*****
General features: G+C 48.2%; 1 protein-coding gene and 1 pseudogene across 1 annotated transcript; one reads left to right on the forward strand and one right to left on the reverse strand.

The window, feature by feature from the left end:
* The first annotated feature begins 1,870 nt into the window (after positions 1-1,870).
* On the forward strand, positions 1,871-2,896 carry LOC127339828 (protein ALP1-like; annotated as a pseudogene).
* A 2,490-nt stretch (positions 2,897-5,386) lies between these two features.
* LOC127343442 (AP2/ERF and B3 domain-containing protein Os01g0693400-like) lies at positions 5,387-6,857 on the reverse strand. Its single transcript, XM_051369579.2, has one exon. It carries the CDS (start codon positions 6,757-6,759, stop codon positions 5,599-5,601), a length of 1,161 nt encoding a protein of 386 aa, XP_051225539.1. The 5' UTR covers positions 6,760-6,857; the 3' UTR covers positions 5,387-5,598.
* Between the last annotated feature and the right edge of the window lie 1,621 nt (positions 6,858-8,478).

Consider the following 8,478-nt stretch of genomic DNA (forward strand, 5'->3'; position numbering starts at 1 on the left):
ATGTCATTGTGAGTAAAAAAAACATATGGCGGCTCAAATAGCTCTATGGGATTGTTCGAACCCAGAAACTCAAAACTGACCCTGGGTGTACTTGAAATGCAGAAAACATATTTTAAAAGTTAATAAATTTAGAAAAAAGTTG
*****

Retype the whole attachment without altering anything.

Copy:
General features: G+C 48.2%; 1 protein-coding gene and 1 pseudogene across 1 annotated transcript; one reads left to right on the forward strand and one right to left on the reverse strand.

The window, feature by feature from the left end:
* The first annotated feature begins 1,870 nt into the window (after positions 1-1,870).
* On the forward strand, positions 1,871-2,896 carry LOC127339828 (protein ALP1-like; annotated as a pseudogene).
* A 2,490-nt stretch (positions 2,897-5,386) lies between these two features.
* LOC127343442 (AP2/ERF and B3 domain-containing protein Os01g0693400-like) lies at positions 5,387-6,857 on the reverse strand. Its single transcript, XM_051369579.2, has one exon. It carries the CDS (start codon positions 6,757-6,759, stop codon positions 5,599-5,601), a length of 1,161 nt encoding a protein of 386 aa, XP_051225539.1. The 5' UTR covers positions 6,760-6,857; the 3' UTR covers positions 5,387-5,598.
* Between the last annotated feature and the right edge of the window lie 1,621 nt (positions 6,858-8,478).

Consider the following 8,478-nt stretch of genomic DNA (forward strand, 5'->3'; position numbering starts at 1 on the left):
ATGTCATTGTGAGTAAAAAAAACATATGGCGGCTCAAATAGCTCTATGGGATTGTTCGAACCCAGAAACTCAAAACTGACCCTGGGTGTACTTGAAATGCAGAAAACATATTTTAAAAGTTAATAAATTTAGAAAAAAGTTG